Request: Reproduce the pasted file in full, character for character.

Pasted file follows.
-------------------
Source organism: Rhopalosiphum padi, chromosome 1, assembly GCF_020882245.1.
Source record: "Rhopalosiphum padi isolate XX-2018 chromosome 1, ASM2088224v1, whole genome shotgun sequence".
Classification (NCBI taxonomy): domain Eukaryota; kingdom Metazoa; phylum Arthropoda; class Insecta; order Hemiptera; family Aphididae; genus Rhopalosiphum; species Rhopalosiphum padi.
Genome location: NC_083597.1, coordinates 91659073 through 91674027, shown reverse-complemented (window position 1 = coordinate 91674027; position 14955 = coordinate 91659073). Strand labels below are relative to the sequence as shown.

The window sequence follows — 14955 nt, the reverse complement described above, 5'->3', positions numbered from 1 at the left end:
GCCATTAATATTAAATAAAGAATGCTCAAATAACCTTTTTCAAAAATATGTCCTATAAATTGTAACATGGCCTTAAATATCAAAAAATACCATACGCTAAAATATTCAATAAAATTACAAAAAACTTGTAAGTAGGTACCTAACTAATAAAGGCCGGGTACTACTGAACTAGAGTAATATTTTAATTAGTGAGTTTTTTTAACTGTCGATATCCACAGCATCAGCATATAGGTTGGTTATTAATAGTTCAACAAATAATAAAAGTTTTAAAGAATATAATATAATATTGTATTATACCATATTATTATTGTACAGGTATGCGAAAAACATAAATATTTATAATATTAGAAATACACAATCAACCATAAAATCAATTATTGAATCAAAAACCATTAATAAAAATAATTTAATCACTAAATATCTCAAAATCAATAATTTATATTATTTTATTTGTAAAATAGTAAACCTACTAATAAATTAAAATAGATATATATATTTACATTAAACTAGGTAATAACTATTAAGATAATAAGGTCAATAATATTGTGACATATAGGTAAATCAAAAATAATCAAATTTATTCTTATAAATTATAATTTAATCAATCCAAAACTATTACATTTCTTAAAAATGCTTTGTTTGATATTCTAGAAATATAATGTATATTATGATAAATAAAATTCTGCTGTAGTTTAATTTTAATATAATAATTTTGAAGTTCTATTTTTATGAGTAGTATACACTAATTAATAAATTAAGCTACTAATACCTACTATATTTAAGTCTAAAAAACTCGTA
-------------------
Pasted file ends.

Source organism: Rhopalosiphum padi, chromosome 1, assembly GCF_020882245.1.
Source record: "Rhopalosiphum padi isolate XX-2018 chromosome 1, ASM2088224v1, whole genome shotgun sequence".
Classification (NCBI taxonomy): domain Eukaryota; kingdom Metazoa; phylum Arthropoda; class Insecta; order Hemiptera; family Aphididae; genus Rhopalosiphum; species Rhopalosiphum padi.
Genome location: NC_083597.1, coordinates 91659073 through 91674027, shown reverse-complemented (window position 1 = coordinate 91674027; position 14955 = coordinate 91659073). Strand labels below are relative to the sequence as shown.

The window sequence follows — 14955 nt, the reverse complement described above, 5'->3', positions numbered from 1 at the left end:
GCCATTAATATTAAATAAAGAATGCTCAAATAACCTTTTTCAAAAATATGTCCTATAAATTGTAACATGGCCTTAAATATCAAAAAATACCATACGCTAAAATATTCAATAAAATTACAAAAAACTTGTAAGTAGGTACCTAACTAATAAAGGCCGGGTACTACTGAACTAGAGTAATATTTTAATTAGTGAGTTTTTTTAACTGTCGATATCCACAGCATCAGCATATAGGTTGGTTATTAATAGTTCAACAAATAATAAAAGTTTTAAAGAATATAATATAATATTGTATTATACCATATTATTATTGTACAGGTATGCGAAAAACATAAATATTTATAATATTAGAAATACACAATCAACCATAAAATCAATTATTGAATCAAAAACCATTAATAAAAATAATTTAATCACTAAATATCTCAAAATCAATAATTTATATTATTTTATTTGTAAAATAGTAAACCTACTAATAAATTAAAATAGATATATATATTTACATTAAACTAGGTAATAACTATTAAGATAATAAGGTCAATAATATTGTGACATATAGGTAAATCAAAAATAATCAAATTTATTCTTATAAATTATAATTTAATCAATCCAAAACTATTACATTTCTTAAAAATGCTTTGTTTGATATTCTAGAAATATAATGTATATTATGATAAATAAAATTCTGCTGTAGTTTAATTTTAATATAATAATTTTGAAGTTCTATTTTTATGAGTAGTATACACTAATTAATAAATTAAGCTACTAATACCTACTATATTTAAGTCTAAAAAACTCGTA